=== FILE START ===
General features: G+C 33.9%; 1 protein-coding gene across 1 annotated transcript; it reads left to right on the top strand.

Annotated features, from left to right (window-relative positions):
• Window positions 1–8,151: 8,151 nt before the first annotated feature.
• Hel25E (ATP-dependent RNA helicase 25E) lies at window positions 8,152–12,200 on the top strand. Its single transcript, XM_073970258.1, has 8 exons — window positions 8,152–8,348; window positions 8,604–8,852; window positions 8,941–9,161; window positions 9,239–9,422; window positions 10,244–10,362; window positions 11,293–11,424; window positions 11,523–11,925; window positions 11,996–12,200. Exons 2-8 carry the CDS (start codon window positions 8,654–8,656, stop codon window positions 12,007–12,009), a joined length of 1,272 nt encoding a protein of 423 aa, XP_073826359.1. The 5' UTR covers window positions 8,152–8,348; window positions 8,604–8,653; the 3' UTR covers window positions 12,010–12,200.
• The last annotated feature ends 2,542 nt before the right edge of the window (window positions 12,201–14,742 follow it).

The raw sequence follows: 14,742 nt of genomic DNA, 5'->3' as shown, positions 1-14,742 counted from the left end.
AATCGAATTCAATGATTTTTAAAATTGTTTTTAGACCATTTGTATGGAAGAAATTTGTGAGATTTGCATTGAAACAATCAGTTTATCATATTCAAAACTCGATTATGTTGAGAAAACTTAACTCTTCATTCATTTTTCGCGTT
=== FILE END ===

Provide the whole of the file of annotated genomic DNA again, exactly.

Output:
General features: G+C 33.9%; 1 protein-coding gene across 1 annotated transcript; it reads left to right on the top strand.

Annotated features, from left to right (window-relative positions):
• Window positions 1–8,151: 8,151 nt before the first annotated feature.
• Hel25E (ATP-dependent RNA helicase 25E) lies at window positions 8,152–12,200 on the top strand. Its single transcript, XM_073970258.1, has 8 exons — window positions 8,152–8,348; window positions 8,604–8,852; window positions 8,941–9,161; window positions 9,239–9,422; window positions 10,244–10,362; window positions 11,293–11,424; window positions 11,523–11,925; window positions 11,996–12,200. Exons 2-8 carry the CDS (start codon window positions 8,654–8,656, stop codon window positions 12,007–12,009), a joined length of 1,272 nt encoding a protein of 423 aa, XP_073826359.1. The 5' UTR covers window positions 8,152–8,348; window positions 8,604–8,653; the 3' UTR covers window positions 12,010–12,200.
• The last annotated feature ends 2,542 nt before the right edge of the window (window positions 12,201–14,742 follow it).

The raw sequence follows: 14,742 nt of genomic DNA, 5'->3' as shown, positions 1-14,742 counted from the left end.
AATCGAATTCAATGATTTTTAAAATTGTTTTTAGACCATTTGTATGGAAGAAATTTGTGAGATTTGCATTGAAACAATCAGTTTATCATATTCAAAACTCGATTATGTTGAGAAAACTTAACTCTTCATTCATTTTTCGCGTT